Blended Malt Scotch Whisky
Formerly produced by Compass Box Whisky Company
Blended Malt Scotch Whisky46% ABV/92 Proof

What the distillery says:

A natural, deep, gold-brown color and a rich nose with spices such as clove and nutmeg, and sweet stewed fruits. Palate is soft, sweet, deep and rich with a malt whisky fruitiness embellished by rich spice. Very long.

What Richard says:

Nose: Scotch rolled in a warm bourbon blanket?  If I didn’t know what this was it would really keep me guessing.  Water opens up the nose to honey and floral sweetness.  Quite lovely.
Palate: The wood is the first and last thing you taste but not in the way you might think.  It’s not the tired over wooded flavor of an over aged whiskey.  It’s more like carrying your dram on a walk through the forest.  It’s a fresher wood taste.  There is a minor honeyed sweetness that almost hides from you.  The spice there but much more understated than the name suggests.  There are a lot of nutty flavors and at the very end of the palate I swear I get a hint of spearmint.
Finish: Much smoother than I expected but that really is par for John Glasser’s work.  Spice, nut, and wood remain after the palate is emptied.  It’s almost like peppered walnut bark.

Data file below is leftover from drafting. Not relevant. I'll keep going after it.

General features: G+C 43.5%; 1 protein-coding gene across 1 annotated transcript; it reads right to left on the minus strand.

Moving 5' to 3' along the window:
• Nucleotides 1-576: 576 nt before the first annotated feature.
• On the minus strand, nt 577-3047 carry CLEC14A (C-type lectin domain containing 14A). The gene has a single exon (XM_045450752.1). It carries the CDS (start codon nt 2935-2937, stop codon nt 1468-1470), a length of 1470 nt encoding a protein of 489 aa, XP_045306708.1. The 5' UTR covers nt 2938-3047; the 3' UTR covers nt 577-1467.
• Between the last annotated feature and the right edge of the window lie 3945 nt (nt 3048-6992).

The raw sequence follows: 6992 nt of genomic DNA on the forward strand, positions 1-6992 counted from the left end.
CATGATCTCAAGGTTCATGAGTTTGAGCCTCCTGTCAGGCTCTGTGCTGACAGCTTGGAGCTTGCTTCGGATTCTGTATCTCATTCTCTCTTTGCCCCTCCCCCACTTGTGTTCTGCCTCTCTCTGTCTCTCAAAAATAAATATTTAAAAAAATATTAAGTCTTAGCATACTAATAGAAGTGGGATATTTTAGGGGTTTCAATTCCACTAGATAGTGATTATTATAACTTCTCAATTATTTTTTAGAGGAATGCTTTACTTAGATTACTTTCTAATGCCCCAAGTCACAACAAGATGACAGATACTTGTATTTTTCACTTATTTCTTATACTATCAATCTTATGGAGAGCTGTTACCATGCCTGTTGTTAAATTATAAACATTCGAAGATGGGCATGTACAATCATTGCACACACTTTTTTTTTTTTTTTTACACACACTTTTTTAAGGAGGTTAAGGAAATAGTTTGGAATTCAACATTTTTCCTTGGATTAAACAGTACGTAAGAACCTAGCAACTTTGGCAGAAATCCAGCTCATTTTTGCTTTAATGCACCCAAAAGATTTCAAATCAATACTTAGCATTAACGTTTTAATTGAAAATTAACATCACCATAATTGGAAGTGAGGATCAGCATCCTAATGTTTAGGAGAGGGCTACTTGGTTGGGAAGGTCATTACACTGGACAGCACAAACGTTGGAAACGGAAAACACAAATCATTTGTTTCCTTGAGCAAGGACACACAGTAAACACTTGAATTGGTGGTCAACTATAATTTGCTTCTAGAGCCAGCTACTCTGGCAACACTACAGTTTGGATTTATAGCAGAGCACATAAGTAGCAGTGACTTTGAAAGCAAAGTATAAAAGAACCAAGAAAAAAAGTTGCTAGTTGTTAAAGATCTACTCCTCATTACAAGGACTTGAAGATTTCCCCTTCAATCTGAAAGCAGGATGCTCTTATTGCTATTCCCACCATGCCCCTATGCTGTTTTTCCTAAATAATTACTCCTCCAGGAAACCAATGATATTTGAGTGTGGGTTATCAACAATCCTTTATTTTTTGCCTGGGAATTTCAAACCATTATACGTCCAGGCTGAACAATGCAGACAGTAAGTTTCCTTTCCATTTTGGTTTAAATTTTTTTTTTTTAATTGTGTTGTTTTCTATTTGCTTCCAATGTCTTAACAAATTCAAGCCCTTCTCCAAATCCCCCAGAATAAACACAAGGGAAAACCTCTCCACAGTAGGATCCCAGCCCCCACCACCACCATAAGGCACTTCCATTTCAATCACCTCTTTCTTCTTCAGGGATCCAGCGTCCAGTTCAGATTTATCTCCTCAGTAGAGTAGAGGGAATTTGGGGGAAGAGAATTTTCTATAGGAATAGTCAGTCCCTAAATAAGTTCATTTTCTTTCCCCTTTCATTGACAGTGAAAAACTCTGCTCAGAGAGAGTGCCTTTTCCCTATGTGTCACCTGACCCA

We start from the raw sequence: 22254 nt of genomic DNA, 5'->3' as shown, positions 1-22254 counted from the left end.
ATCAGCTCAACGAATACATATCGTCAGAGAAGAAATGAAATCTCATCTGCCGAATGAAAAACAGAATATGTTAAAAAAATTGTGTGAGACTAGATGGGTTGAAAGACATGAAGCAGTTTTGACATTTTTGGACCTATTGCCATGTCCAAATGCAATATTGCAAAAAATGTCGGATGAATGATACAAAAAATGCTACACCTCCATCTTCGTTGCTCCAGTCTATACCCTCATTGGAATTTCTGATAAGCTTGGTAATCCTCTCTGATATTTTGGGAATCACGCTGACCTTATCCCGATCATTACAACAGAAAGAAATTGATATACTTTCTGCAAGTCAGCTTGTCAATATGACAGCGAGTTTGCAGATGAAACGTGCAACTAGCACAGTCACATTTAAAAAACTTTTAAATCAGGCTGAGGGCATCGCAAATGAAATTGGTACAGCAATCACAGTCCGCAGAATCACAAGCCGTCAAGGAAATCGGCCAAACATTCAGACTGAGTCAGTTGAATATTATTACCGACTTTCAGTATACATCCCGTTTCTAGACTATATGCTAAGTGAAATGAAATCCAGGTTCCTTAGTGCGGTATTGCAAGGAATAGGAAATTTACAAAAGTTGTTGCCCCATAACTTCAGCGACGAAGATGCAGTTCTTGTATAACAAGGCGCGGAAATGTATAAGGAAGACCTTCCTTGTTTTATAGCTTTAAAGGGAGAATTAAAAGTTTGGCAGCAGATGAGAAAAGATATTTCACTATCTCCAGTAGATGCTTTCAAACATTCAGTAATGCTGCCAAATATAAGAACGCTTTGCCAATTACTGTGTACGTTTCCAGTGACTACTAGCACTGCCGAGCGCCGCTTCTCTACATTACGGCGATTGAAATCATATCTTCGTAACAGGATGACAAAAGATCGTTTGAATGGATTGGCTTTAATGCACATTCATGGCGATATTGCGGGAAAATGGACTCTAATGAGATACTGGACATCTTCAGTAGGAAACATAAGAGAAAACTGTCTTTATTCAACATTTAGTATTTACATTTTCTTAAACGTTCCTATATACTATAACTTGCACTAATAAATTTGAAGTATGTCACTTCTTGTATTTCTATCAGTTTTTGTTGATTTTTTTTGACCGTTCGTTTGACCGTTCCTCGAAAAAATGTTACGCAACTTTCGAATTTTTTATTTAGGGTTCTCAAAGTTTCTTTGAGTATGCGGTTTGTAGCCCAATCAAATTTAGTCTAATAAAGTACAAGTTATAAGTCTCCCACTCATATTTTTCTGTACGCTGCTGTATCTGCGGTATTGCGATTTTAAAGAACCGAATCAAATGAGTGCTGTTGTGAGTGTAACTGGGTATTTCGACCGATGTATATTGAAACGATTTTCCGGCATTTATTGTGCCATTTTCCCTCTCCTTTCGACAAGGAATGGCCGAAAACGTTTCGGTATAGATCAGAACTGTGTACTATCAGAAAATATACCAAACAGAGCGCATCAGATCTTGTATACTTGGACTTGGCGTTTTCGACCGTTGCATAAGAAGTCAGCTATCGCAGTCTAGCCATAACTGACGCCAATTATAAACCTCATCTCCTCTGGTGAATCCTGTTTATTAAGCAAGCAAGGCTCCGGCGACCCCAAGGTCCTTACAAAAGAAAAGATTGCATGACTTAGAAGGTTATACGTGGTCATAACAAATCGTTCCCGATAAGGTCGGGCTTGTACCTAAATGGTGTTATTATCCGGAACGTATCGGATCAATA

Comments: As unfortunate as it is, this is a discontinued product. If you happen across a bottle at a reasonable price I would highly recommend picking it up.  I can’t give it a “Must Buy” because of the scarcity but it really deserves top honors.
Rating: Must Try

What Matt says:
Nose: Fox glove honey, caramel, wildflowers, and cardamom.
Palate: Like drinking a nice cup of mulled cider by a fresh cut Christmas tree.  Wood, evergreen, mulling spices, cooked fruit (apples and apricots).  The ultimate ‘comfort’ whisky.  Complex without being uppity.
Finish: Oak, white pepper, and pecan husks linger with a touch of caramel sweetness.  This whisky is incredibly smooth with very little burn on the tongue or in the throat.
Comments: My official rating for this will be a “Must Try” for the reasons that Richard states above.  However, if you see a bottle of this, buy it.  If you see two, let me know.  I will buy the other one.  I love this whisky and lament it’s passing.  When the last drop falls from my bottle, I will shed a tear.
Rating: Must Try

Overall Rating:   Must Try

Closing Comments: A lot of discontinued whiskeys are phased out due unpleasant factors (Glenmorangie Burgundy Wood Finish) or diminished stocks (Ardbeg 17 Year) but the Spice Tree is the unfortunate victim of politics.  There is little lacking in this quality dram.  If you are fortunate enough to come across a bottle or dram, by all means drink up.